Oh hell, is Elevatorgate going to ruin TAM9?

“What do women want?” Sigmund Freud once famously asked. Aretha Franklin answered him just as famously: “R-E-S-P-E-C-T, find out what it means to me!”

If you haven’t been keeping up with the current online eruption surrounding Elevatorgate — and I suspect most of you have at least heard about it, as Skepchick and Pharyngula are just slightly more widely read than our little blog — I will just direct you to those sites for the full-immersion experience. But to recap, here are the main bullet points…

Rebecca Watson of Skepchick fame attends a conference overseas. Gets hit on by clueless doof in the hotel elevator at 4 AM, brushes him off. Mentions the incident in her talk, as well as online, saying, in effect, “Hey guys, don’t do stuff like that, thanks.”

This being the Internet, the situation Escalates into full-on web drama. Loser guys with same sense of clueless entitlement blow Rebecca’s reaction all out of proportion, make her out to be stick-up-the-ass prude who pilloried some poor Nice Guy for the ghastly crime of asking her for coffee. Larger group of Rebecca defenders jump in, including PZ, Jen at Blag Hag, and many others, chiding the guys for not getting it and pointing to a very real problem of acculturated sexism that infects the skeptical/atheist community just as it does the wide world.

Then, out of the blue, Rebecca gets a “Methinks the lady doth protest too much” note from no less a luminary than Richard Dawkins, the boneheadedness of which stupefies everyone (except, of course, the clueless doof brigade). Short version: in a world in which women are undergoing such horrors as genital mutilation and death by stoning, any chick who has nothing more to complain about than an unwelcome pass in an elevator is clearly a petulant whiner. Seriously.

Understandably incensed — I mean, way to miss the point, Prof! — Rebecca publicly chastises and disowns Dawkins. And now, it appears the godless Internet is splitting into Team Rebecca and Team Richard camps.

From such pebbles do avalanches begin.

I will make my position so clear even a gerbil with dyslexia should be able to get it, because this is the Internet, and it appears one’s words can be wildly misunderstood and misrepresented here. (Who knew?) In six words: Dawkins is wrong, Rebecca is right. Dawkins’ point — which is fundamentally no different than telling atheists that in a world where the godless are burned at the stake, we’re being kind of petty to complain about “little” things like God in the Pledge or creationism in the classroom — is simply wrong. He’s as wrong as a wrong thing with the word wrong written on it by someone who can’t spell.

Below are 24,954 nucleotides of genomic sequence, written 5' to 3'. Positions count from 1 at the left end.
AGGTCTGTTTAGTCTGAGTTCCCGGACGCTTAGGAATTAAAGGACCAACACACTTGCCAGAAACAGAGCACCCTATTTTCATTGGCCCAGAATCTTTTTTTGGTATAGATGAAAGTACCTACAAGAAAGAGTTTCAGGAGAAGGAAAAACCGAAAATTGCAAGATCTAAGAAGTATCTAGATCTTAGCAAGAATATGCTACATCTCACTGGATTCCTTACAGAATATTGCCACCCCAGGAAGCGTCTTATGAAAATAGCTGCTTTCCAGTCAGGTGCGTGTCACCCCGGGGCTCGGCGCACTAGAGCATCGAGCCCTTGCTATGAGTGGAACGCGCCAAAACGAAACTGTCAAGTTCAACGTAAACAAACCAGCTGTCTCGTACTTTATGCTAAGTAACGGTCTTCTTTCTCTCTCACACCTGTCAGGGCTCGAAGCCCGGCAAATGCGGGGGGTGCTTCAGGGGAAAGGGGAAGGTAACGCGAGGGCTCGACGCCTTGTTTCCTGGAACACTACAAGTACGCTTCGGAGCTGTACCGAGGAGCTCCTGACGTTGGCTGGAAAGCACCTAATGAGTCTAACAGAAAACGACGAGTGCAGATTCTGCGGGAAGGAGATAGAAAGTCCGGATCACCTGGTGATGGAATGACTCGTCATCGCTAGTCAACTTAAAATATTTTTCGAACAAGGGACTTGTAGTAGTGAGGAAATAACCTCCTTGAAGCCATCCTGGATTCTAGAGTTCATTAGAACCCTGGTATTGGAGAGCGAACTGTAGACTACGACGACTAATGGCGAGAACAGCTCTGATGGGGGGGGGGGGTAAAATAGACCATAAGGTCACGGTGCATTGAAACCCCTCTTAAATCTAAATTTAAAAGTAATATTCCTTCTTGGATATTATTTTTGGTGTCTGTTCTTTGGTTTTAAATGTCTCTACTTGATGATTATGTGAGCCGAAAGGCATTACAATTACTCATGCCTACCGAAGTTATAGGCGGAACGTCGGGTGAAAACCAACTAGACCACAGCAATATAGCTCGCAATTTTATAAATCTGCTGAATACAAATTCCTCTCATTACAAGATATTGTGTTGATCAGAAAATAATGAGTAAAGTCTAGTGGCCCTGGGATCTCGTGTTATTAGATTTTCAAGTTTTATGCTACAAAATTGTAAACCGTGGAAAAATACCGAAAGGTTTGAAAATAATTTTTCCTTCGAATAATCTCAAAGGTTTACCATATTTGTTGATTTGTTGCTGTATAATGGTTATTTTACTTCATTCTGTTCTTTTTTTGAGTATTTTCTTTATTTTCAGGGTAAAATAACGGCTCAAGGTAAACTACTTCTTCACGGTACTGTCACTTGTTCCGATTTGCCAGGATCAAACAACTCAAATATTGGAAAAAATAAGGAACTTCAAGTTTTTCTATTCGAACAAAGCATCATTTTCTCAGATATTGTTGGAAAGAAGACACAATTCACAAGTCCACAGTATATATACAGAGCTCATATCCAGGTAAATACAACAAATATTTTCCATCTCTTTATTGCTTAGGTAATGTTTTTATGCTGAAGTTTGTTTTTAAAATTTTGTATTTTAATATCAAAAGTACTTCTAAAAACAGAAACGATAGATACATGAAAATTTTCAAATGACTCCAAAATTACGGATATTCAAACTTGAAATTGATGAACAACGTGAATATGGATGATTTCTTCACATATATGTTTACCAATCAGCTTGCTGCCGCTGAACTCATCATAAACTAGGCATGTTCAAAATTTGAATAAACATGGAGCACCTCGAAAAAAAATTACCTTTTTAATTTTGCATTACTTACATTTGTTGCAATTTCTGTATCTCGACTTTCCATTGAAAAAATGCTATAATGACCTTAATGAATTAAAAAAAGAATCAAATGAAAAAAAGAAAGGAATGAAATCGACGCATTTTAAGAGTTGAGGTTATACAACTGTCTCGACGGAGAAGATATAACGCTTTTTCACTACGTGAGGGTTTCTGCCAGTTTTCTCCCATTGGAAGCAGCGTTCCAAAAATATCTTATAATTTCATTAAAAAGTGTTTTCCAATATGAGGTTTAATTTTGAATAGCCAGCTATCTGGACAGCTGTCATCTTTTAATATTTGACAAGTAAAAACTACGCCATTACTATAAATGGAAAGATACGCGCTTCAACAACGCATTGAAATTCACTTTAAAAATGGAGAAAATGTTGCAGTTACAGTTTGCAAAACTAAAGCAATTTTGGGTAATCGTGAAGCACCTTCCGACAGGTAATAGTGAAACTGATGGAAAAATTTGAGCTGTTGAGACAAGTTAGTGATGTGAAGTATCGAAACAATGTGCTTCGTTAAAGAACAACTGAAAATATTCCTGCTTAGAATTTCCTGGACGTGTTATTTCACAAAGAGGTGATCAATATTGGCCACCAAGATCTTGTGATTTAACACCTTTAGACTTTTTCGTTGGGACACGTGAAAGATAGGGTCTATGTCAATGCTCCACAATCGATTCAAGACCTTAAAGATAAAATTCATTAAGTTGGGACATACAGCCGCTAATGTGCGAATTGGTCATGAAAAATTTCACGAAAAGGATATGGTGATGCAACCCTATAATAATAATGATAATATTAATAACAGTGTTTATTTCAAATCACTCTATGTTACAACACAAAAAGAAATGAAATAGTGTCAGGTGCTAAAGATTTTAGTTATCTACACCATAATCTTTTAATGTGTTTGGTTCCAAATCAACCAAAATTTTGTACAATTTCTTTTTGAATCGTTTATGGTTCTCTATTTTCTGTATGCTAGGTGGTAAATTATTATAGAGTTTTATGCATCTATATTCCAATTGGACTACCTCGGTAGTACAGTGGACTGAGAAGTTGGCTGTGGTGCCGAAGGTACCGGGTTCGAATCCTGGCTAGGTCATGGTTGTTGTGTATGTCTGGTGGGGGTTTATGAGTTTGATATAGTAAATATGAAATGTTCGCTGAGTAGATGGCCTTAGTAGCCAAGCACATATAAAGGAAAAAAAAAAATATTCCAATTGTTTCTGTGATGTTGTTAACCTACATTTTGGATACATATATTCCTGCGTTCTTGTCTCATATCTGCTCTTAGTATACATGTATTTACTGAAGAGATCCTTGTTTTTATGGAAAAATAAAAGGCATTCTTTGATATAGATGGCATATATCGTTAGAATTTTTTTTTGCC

Now, TAM9 is coming up, and I am concerned that the backwash from all this is going to cast an ugly pall over a convention that ought to be the community’s annual high point. It isn’t that Rebecca and her supporters (hello, I am one) aren’t justified in their anger. They are. But…

The whole “throwing Dawkins under the bus” thing is, I think, unproductive. We are rationalists. We pride ourselves on our capacity for reason, which we boast of having more of than anyone else. So what do we do about this? Do we employ our reason, and turn this event into the teachable moment it needs to be? After all, Dawkins wrote TGD, in his words, in the interest of “raising consciousness.” Clearly, acculturated sexism is a matter about which Dawkins desperately needs his consciousness raised. Will we give him the chance to do this? After all, the man’s achievements over the last decade in the service of promoting atheism and reason — culminating in both topics today being suitable for bestselling books, rather than shameful topics you just cannot mention in polite society — are considerable, and the debt atheists worldwide owe him is incalculable. I am simply acknowledging a fact, not putting the man on a pedestal or anything. He’s done a lot, and that deserves recognition.

So how do we pay him back for this? Do we say, “You helped us gain stature and credibility. Now you apparently need our help, getting over some ideas of privilege you seem to have a problem with. Here. This is why you are wrong. Please think about these things and man up to your mistake.” This, is seems to me, is the path of rationality.

Or, do we abandon rationality, give ourselves over to emotion, anger and ego, and circle the wagons around the sense of righteousness gained from believing that we’ve taken the right side of a split? (Note: I do not accuse Rebecca of this, as she’s responding to a personal insult and has every right to respond as she chooses. But I think such a thing would be the case if skeptics en masse did so.) I can think of nothing that would disappoint me more than to witness the drama of a mass walkout of Dawkins’ speech at TAM. I would understand it, but I’d wish a path had been taken towards allowing this conflict to be something the godless community saw as an opportunity for education and problem solving, rather than digging in trenches.

Attitudes of sexism and male entitlement do exist among those of us who consider ourselves rationalists. You should see some of the fratboy bullshit that pops up in the chat room when either Jen or Tracie are on the show. It’s like, WTF? Who are you people?

I know that I myself had to unlearn a lot of my own acculturation, and I am equally sure I’d get a “Needs Improvement” grade on my efforts even today. But I know that when I was younger, less secure and a bit more arrogant, I reacted poorly to rejection in ways that I can only now, years later, understand were wrong and, yeah, pretty damned creepy. I had to outgrow feeling sexually entitled, just like I had to outgrow homophobia. My perceived loneliness and need to dip my wick was not, I had to learn, any woman’s problem to solve. There is so much about my 20-24 year old self that embarrasses me to remember.